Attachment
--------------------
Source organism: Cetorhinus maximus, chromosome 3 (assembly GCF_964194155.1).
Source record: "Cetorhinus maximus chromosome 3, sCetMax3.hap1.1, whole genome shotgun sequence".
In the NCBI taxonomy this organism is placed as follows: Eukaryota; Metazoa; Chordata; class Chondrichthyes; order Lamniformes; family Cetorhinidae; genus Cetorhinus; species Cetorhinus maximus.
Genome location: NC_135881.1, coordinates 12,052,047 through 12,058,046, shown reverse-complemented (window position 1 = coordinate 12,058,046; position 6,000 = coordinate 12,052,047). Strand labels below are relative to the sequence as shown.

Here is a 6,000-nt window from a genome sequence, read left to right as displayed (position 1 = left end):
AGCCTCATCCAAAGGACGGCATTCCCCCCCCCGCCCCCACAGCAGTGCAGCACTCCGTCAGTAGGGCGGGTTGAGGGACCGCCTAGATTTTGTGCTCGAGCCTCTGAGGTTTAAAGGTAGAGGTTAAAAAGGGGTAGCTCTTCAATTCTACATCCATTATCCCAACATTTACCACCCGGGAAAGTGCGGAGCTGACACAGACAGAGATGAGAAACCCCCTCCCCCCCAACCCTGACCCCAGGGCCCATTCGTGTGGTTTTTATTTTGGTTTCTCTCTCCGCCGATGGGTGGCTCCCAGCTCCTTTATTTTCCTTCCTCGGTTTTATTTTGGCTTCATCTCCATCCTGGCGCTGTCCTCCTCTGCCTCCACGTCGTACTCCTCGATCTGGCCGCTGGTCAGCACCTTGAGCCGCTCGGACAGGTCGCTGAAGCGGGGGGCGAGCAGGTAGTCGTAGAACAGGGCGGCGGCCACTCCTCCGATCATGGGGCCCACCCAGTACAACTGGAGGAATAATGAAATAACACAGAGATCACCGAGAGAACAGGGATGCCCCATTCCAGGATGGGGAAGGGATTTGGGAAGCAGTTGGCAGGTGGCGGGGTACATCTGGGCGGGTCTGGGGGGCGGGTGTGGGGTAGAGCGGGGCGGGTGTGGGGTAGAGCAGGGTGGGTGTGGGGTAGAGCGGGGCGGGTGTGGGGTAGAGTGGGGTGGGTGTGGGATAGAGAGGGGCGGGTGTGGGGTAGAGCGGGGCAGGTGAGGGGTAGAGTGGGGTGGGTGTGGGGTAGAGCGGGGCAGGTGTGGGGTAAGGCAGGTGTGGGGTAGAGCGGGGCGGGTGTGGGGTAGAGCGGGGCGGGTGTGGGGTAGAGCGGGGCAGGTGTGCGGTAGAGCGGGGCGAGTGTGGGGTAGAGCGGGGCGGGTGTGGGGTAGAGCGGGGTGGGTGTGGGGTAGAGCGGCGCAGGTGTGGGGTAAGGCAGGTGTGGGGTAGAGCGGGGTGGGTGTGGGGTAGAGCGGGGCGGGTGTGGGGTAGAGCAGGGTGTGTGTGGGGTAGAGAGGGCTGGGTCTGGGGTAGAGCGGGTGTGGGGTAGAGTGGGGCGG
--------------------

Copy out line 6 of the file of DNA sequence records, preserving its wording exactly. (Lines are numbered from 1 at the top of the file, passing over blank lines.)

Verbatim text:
AGCCTCATCCAAAGGACGGCATTCCCCCCCCCGCCCCCACAGCAGTGCAGCACTCCGTCAGTAGGGCGGGTTGAGGGACCGCCTAGATTTTGTGCTCGAGCCTCTGAGGTTTAAAGGTAGAGGTTAAAAAGGGGTAGCTCTTCAATTCTACATCCATTATCCCAACATTTACCACCCGGGAAAGTGCGGAGCTGACACAGACAGAGATGAGAAACCCCCTCCCCCCCAACCCTGACCCCAGGGCCCATTCGTGTGGTTTTTATTTTGGTTTCTCTCTCCGCCGATGGGTGGCTCCCAGCTCCTTTATTTTCCTTCCTCGGTTTTATTTTGGCTTCATCTCCATCCTGGCGCTGTCCTCCTCTGCCTCCACGTCGTACTCCTCGATCTGGCCGCTGGTCAGCACCTTGAGCCGCTCGGACAGGTCGCTGAAGCGGGGGGCGAGCAGGTAGTCGTAGAACAGGGCGGCGGCCACTCCTCCGATCATGGGGCCCACCCAGTACAACTGGAGGAATAATGAAATAACACAGAGATCACCGAGAGAACAGGGATGCCCCATTCCAGGATGGGGAAGGGATTTGGGAAGCAGTTGGCAGGTGGCGGGGTACATCTGGGCGGGTCTGGGGGGCGGGTGTGGGGTAGAGCGGGGCGGGTGTGGGGTAGAGCAGGGTGGGTGTGGGGTAGAGCGGGGCGGGTGTGGGGTAGAGTGGGGTGGGTGTGGGATAGAGAGGGGCGGGTGTGGGGTAGAGCGGGGCAGGTGAGGGGTAGAGTGGGGTGGGTGTGGGGTAGAGCGGGGCAGGTGTGGGGTAAGGCAGGTGTGGGGTAGAGCGGGGCGGGTGTGGGGTAGAGCGGGGCGGGTGTGGGGTAGAGCGGGGCAGGTGTGCGGTAGAGCGGGGCGAGTGTGGGGTAGAGCGGGGCGGGTGTGGGGTAGAGCGGGGTGGGTGTGGGGTAGAGCGGCGCAGGTGTGGGGTAAGGCAGGTGTGGGGTAGAGCGGGGTGGGTGTGGGGTAGAGCGGGGCGGGTGTGGGGTAGAGCAGGGTGTGTGTGGGGTAGAGAGGGCTGGGTCTGGGGTAGAGCGGGTGTGGGGTAGAGTGGGGCGG